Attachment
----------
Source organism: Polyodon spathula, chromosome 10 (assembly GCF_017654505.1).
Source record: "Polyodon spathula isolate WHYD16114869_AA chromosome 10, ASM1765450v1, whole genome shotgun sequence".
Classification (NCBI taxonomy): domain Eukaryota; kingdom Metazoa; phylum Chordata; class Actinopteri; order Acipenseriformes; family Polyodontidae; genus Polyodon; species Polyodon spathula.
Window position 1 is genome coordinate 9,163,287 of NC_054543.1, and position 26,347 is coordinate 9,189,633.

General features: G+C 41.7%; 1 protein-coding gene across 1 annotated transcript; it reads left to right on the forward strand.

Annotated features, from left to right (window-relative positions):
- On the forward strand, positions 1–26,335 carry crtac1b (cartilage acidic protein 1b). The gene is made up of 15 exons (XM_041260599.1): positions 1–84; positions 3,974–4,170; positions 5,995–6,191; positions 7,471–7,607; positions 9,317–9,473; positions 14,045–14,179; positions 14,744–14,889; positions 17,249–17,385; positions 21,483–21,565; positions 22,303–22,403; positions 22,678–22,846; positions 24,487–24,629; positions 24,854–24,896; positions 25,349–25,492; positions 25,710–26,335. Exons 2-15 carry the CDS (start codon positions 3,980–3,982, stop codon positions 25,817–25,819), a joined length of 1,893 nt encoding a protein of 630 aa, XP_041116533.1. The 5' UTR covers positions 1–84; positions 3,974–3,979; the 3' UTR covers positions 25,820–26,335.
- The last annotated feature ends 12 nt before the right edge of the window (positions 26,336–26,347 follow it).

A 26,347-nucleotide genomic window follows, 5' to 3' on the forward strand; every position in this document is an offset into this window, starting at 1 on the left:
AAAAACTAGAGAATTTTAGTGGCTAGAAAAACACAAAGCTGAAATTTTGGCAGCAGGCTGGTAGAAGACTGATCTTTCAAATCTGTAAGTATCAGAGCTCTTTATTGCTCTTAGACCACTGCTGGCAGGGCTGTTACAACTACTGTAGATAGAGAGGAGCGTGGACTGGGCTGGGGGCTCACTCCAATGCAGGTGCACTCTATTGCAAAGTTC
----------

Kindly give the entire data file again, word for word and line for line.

Source organism: Polyodon spathula, chromosome 10 (assembly GCF_017654505.1).
Source record: "Polyodon spathula isolate WHYD16114869_AA chromosome 10, ASM1765450v1, whole genome shotgun sequence".
Classification (NCBI taxonomy): domain Eukaryota; kingdom Metazoa; phylum Chordata; class Actinopteri; order Acipenseriformes; family Polyodontidae; genus Polyodon; species Polyodon spathula.
Window position 1 is genome coordinate 9,163,287 of NC_054543.1, and position 26,347 is coordinate 9,189,633.

General features: G+C 41.7%; 1 protein-coding gene across 1 annotated transcript; it reads left to right on the forward strand.

Annotated features, from left to right (window-relative positions):
- On the forward strand, positions 1–26,335 carry crtac1b (cartilage acidic protein 1b). The gene is made up of 15 exons (XM_041260599.1): positions 1–84; positions 3,974–4,170; positions 5,995–6,191; positions 7,471–7,607; positions 9,317–9,473; positions 14,045–14,179; positions 14,744–14,889; positions 17,249–17,385; positions 21,483–21,565; positions 22,303–22,403; positions 22,678–22,846; positions 24,487–24,629; positions 24,854–24,896; positions 25,349–25,492; positions 25,710–26,335. Exons 2-15 carry the CDS (start codon positions 3,980–3,982, stop codon positions 25,817–25,819), a joined length of 1,893 nt encoding a protein of 630 aa, XP_041116533.1. The 5' UTR covers positions 1–84; positions 3,974–3,979; the 3' UTR covers positions 25,820–26,335.
- The last annotated feature ends 12 nt before the right edge of the window (positions 26,336–26,347 follow it).

A 26,347-nucleotide genomic window follows, 5' to 3' on the forward strand; every position in this document is an offset into this window, starting at 1 on the left:
AAAAACTAGAGAATTTTAGTGGCTAGAAAAACACAAAGCTGAAATTTTGGCAGCAGGCTGGTAGAAGACTGATCTTTCAAATCTGTAAGTATCAGAGCTCTTTATTGCTCTTAGACCACTGCTGGCAGGGCTGTTACAACTACTGTAGATAGAGAGGAGCGTGGACTGGGCTGGGGGCTCACTCCAATGCAGGTGCACTCTATTGCAAAGTTC